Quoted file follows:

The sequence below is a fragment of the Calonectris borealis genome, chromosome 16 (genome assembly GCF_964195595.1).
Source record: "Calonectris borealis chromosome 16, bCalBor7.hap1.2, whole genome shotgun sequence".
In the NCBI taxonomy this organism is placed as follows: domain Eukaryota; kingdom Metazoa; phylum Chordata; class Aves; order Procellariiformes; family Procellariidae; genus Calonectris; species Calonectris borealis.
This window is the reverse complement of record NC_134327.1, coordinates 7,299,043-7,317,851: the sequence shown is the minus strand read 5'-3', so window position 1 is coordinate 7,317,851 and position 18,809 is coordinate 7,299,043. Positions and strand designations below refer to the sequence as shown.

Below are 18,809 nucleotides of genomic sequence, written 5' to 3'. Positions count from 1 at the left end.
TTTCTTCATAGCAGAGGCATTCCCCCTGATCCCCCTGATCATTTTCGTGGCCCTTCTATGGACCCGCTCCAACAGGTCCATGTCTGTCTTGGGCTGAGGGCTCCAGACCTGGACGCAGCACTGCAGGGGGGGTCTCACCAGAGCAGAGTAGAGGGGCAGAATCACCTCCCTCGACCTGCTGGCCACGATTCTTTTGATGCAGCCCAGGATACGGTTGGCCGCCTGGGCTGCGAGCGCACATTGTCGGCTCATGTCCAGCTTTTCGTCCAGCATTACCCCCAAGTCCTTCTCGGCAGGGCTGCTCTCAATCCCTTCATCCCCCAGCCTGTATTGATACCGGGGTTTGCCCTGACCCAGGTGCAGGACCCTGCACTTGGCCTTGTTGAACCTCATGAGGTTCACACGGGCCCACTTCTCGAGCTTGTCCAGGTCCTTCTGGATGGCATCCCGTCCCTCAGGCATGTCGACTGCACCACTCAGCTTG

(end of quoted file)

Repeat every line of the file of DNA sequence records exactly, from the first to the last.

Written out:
The sequence below is a fragment of the Calonectris borealis genome, chromosome 16 (genome assembly GCF_964195595.1).
Source record: "Calonectris borealis chromosome 16, bCalBor7.hap1.2, whole genome shotgun sequence".
In the NCBI taxonomy this organism is placed as follows: domain Eukaryota; kingdom Metazoa; phylum Chordata; class Aves; order Procellariiformes; family Procellariidae; genus Calonectris; species Calonectris borealis.
This window is the reverse complement of record NC_134327.1, coordinates 7,299,043-7,317,851: the sequence shown is the minus strand read 5'-3', so window position 1 is coordinate 7,317,851 and position 18,809 is coordinate 7,299,043. Positions and strand designations below refer to the sequence as shown.

Below are 18,809 nucleotides of genomic sequence, written 5' to 3'. Positions count from 1 at the left end.
TTTCTTCATAGCAGAGGCATTCCCCCTGATCCCCCTGATCATTTTCGTGGCCCTTCTATGGACCCGCTCCAACAGGTCCATGTCTGTCTTGGGCTGAGGGCTCCAGACCTGGACGCAGCACTGCAGGGGGGGTCTCACCAGAGCAGAGTAGAGGGGCAGAATCACCTCCCTCGACCTGCTGGCCACGATTCTTTTGATGCAGCCCAGGATACGGTTGGCCGCCTGGGCTGCGAGCGCACATTGTCGGCTCATGTCCAGCTTTTCGTCCAGCATTACCCCCAAGTCCTTCTCGGCAGGGCTGCTCTCAATCCCTTCATCCCCCAGCCTGTATTGATACCGGGGTTTGCCCTGACCCAGGTGCAGGACCCTGCACTTGGCCTTGTTGAACCTCATGAGGTTCACACGGGCCCACTTCTCGAGCTTGTCCAGGTCCTTCTGGATGGCATCCCGTCCCTCAGGCATGTCGACTGCACCACTCAGCTTG